I think there was a split in 2005 when we moved to the more modern campus in Presidio Park, north of San Francisco. The layout and infographic departments found themselves different when we mixed up until now. There was a real connection between these two entities. I remember that for “Van Helsing” I had to animate a burning horse cart that was rolling along a rock. There were live shots, others in mock-ups, and mine in digital. And they had made a complete model of the forest where the scene was taking place and I could go and see the environment. It was mesmerizing to see them build little fingertip high lampposts with foam at their bases… for “AI” they built underwater worlds with tiny little details… and when they If extras were needed, he urged us. They gave us different outfits, filmed us on a blue or green screen and then attached us to the film. In one, I am a soldier, in the other a prostitute, in one of “Harry Potter”, during a game of Quidditch, we are a whole team of computer graphics in public and we can very well see ourselves . Luckily, we were able to save a few models to decorate our offices during the move. The owners wanted to destroy them. And without that, our offices would be gloomy, with only our computers… In one room, there were a lot of planes above our heads, from various movies, like “Always”… There was an animatronic at the entrance – they were robotic Creatures – From “Ghostbusters”, and on their bikes, dinosaurs…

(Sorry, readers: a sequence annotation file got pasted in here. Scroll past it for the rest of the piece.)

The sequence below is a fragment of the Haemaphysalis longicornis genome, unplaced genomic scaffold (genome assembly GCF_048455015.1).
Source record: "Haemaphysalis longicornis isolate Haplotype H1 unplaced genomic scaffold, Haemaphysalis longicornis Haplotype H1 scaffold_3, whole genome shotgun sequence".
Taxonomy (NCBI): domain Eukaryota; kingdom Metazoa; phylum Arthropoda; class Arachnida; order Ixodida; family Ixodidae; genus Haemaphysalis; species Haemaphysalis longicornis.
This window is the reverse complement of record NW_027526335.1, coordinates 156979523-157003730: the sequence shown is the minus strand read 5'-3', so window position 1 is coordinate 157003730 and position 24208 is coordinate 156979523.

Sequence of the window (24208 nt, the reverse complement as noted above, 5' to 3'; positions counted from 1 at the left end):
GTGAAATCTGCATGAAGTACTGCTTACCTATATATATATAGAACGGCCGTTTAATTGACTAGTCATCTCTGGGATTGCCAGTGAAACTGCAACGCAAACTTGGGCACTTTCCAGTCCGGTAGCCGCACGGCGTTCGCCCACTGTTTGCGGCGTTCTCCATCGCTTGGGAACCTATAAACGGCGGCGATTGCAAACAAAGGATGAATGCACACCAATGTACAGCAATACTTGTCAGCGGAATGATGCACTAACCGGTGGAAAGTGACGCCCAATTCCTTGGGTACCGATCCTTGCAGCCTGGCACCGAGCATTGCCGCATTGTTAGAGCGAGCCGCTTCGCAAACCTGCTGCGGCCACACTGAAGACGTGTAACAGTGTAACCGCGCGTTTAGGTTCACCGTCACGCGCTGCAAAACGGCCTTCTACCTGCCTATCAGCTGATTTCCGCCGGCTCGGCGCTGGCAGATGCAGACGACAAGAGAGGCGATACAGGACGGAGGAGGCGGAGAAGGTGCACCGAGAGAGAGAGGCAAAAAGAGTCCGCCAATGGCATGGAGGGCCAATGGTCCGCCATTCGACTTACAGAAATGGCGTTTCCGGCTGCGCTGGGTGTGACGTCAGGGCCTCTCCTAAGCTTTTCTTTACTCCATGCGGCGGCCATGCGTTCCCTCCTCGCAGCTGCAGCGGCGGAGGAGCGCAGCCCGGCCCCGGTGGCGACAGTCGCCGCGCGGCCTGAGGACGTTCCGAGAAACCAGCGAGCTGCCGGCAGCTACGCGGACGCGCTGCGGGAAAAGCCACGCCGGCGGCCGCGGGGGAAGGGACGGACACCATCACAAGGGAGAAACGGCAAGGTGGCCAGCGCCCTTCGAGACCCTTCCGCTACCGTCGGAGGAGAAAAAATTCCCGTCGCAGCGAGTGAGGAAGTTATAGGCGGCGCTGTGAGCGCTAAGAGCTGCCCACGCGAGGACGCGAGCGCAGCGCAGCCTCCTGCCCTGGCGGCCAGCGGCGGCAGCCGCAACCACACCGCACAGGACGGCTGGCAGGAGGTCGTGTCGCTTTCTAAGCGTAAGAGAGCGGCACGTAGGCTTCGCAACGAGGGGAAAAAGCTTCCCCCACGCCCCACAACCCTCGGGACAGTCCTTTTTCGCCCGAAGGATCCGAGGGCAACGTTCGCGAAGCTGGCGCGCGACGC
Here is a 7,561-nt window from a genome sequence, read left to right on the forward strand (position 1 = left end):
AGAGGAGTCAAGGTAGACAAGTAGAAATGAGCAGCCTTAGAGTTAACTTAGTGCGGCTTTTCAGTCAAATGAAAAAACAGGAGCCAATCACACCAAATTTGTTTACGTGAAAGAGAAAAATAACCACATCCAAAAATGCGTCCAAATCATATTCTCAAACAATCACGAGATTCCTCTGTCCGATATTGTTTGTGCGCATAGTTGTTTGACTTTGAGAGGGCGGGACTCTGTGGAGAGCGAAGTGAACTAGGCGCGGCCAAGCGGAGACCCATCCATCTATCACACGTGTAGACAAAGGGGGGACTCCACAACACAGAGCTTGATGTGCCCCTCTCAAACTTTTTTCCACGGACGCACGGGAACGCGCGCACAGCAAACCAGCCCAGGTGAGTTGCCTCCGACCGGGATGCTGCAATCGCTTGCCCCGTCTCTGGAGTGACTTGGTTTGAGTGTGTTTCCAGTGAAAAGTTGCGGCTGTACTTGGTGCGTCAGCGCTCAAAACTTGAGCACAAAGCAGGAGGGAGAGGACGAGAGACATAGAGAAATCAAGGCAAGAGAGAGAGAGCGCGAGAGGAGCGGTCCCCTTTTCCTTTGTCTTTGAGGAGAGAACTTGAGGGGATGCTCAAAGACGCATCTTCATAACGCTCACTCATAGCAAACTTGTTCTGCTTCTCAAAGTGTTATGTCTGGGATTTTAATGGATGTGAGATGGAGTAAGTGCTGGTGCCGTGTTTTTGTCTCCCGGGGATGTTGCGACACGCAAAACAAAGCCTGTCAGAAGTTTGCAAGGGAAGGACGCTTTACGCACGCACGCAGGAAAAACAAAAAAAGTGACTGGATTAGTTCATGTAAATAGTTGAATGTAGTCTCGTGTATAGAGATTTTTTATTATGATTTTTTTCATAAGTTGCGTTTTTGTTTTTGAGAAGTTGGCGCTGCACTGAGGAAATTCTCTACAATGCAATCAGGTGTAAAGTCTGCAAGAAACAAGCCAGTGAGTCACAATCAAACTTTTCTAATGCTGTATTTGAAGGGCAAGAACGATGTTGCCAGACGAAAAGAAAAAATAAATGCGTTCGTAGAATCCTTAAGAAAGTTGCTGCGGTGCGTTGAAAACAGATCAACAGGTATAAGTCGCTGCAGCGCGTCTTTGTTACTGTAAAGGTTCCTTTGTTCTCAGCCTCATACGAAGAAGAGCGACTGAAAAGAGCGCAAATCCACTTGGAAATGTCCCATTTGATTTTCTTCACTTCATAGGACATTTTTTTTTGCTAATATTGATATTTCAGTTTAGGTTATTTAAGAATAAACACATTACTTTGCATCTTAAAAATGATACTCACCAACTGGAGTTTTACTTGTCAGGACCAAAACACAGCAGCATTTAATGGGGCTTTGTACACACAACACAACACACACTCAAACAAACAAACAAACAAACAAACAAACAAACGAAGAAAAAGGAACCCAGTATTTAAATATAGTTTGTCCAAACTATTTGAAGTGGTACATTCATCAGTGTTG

It seems that there was a rivalry going on between the two departments. The mockup is also called the infographic service “The Dark Side”, the dark side of ILM…

I was part of the “Dark Side” so I really didn’t know about it. But I understand their displeasure because somewhere their work has been taken away from them. And even if they could retrain and switch computers, they lost an enormous amount of knowledge: their knowledge of materials, tools, textures…

With the second “Star Wars” trilogy, George Lucas began creating digital cameras, films, and projectors, prompting the entire industry to switch to all-digital… an approach that was not well received by the profession. . How did you experience it internally?